This is the rough edit for my documentary, Wrong Skin. I have yet to add the audio in as I am still editing that but felt that I should upload my visuals anyway. I still need to edit the lighting of this piece within After Effects but currently having issues with the software, so I plan to have my documentary completely finished and edited on Monday.
For task three, we were given the cinematic style of silent cinema. We researched the conventions of silent cinema in order to understand what we needed to include in our own film. These were the conventions we found:
- 4:3 aspect ratio
- shot at variable frame rates between 12 and 26 fps
- intertitles with speech or describing what is happening
- piano music
- black and white (some may be hand coloured or have a coloured tint)
- often had overdramatic acting
We struggled to arrange time in order for us all to work together due to commitments and such. We at first decided to do The Truman Show but after actors and plans fell through, we decided to go for 500 Days of Summer instead. This is the scene that we decided to do:
Rather than focus on silent cinema as a vague umbrella idea, we focused upon soviet montage. We felt that we could easily show this within this film and watched Dziga Vertov’s Man With a Movie Camera in order to understand the conventions of soviet montage as well as silent cinema conventions.
A few of us worked on the camera together, with Heather directing and acting. We shot the film at 25fps, although we wanted to lower the frame rate, as we felt that it would be best to do this in post production as it gave us more freedom to move between the 12fps and 26fps scale in which silent movies were. We filmed both parts, as to what was the expectations and what was reality and edited it accordingly together. Heather also edited it and I really liked how it turned out, I felt that it very strongly shows the conventions of silent cinema.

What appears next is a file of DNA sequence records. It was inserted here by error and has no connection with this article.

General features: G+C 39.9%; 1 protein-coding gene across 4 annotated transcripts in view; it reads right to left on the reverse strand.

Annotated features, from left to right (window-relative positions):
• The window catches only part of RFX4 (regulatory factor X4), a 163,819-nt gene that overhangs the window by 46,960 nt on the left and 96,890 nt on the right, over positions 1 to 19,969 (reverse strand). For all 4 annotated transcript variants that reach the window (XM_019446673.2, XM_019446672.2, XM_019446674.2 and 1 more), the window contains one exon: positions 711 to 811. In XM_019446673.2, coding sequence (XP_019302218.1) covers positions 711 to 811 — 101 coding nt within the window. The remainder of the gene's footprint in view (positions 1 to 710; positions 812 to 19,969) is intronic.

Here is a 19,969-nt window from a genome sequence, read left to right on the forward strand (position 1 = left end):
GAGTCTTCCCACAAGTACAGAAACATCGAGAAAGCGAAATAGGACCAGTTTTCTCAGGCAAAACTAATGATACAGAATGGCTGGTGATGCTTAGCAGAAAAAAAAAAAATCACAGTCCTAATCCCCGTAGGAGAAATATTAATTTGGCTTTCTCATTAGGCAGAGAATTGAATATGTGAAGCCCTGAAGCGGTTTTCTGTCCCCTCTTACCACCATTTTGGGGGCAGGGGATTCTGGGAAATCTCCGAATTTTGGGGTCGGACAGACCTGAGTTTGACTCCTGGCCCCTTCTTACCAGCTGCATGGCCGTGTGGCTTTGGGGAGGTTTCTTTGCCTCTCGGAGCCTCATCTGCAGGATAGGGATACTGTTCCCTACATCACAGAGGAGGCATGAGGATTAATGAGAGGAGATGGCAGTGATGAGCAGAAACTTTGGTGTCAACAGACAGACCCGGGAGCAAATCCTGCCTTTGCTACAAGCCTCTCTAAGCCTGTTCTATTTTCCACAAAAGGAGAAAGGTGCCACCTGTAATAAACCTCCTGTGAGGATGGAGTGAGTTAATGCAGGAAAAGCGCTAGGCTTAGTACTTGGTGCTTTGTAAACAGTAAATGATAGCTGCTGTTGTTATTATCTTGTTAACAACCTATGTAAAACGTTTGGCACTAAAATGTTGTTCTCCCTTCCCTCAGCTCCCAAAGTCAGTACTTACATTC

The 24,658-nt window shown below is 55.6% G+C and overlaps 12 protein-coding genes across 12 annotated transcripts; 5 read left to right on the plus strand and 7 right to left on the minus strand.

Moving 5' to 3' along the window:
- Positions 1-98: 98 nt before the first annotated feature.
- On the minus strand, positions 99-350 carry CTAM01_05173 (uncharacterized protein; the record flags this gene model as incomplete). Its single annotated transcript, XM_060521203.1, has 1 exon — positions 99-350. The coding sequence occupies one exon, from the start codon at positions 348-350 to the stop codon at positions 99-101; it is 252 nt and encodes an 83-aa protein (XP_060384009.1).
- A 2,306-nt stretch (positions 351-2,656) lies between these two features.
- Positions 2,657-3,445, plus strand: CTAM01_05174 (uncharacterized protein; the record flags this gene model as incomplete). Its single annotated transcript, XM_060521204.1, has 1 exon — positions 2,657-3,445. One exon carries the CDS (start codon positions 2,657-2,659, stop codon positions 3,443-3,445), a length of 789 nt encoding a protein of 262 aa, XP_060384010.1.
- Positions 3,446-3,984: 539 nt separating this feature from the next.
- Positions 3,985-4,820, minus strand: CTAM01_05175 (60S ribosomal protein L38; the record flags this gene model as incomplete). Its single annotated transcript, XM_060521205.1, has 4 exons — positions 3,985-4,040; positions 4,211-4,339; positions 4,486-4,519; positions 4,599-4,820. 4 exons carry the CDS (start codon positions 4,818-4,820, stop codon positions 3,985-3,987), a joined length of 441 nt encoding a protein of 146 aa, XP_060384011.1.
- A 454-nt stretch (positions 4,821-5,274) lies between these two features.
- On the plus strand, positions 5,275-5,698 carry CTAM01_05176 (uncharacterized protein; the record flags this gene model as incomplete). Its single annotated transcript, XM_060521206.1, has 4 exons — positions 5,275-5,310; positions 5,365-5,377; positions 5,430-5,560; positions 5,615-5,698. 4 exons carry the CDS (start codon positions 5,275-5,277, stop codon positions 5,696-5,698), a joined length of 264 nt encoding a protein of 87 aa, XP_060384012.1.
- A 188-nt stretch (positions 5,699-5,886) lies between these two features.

Here is our final piece:
Within my documentary, I wish to use fluid camera movements in order to show my subjects’ bodies clearly. Toland uses very smooth camera movements, which I wish to recreate in my own work. Lighting was also a powerful and useful tool used by Toland in order to show moods. The shadows casted by his lighting were what really emphasised this as well as highlighting the figures of the characters. Lighting is going to be playing a huge role within my work, with shadows in order to emphasise shapes, as well as using it to create a darker mood. Although Toland uses a lot of deep focus, I aim to be using shallow focus primarily in order to show details within the bodies that I am filming.
Throughout the film, Toland uses a technique known as deep focus, which allows the viewer to see what is happening in both the foreground and the background of the scene. This is a technique that Toland was largely responsible for making popular within cinema, therefore I found that fact to been even more interesting whilst I was watching. The black and white colouring reflects the era in which the film was created. Gregg Toland uses lighting very effectively within Citizen Kane by using it to emphasise the atmosphere and the mood within the scene, eg the lightning becoming darker with more shadows in the scene when something bad is happening, compared to brighter lighting and less shadows when not. The camera movements were very fluid, such as the scene where the camera moved through the window where it was showing the boy playing in the snow outside and where it flowed through the window and through the house, the characters following the camera. The movements were very smooth and I feel that this added to effect of the film overall.
WORKING TITLE: SKIN
The human body is a complicated thing. There’s our organs, our skin, our features. All the way down to our cells and our DNA. Our body shows our gender, who we are as a sex. But does it?Not everyone’s gender matches their biological sex. Not everyone’s insides matches their outsides. And not everyone is happy with their assigned gender at birth.
Images of human bodies are shown within a studio, their shapes and their structure highlighted by lights and shadows. From their toes to their eyes, we see people in their entirety. They’re not people with gender dysphoria themselves, yet this is to show that what we see isn’t necessarily the truth. Underneath their skin may hide someone else, as we humans only show the world what we want the world to see. We can’t see beneath the skin. But what is underneath the skin is what really determines our gender. Not our bodies. Not our hair. Not our style. Not our genitalia. But what is beneath the skin. And this documentary is about how some people are living in the skin that doesn’t fit who they are inside.
This is the screen test for just the visuals of my documentary. I set up the studio with the lights and practiced how I wanted it to be. I’m glad I done a screen test as it has made me realise that the lights didn’t work out very well and I need to position them better for my actual shoot.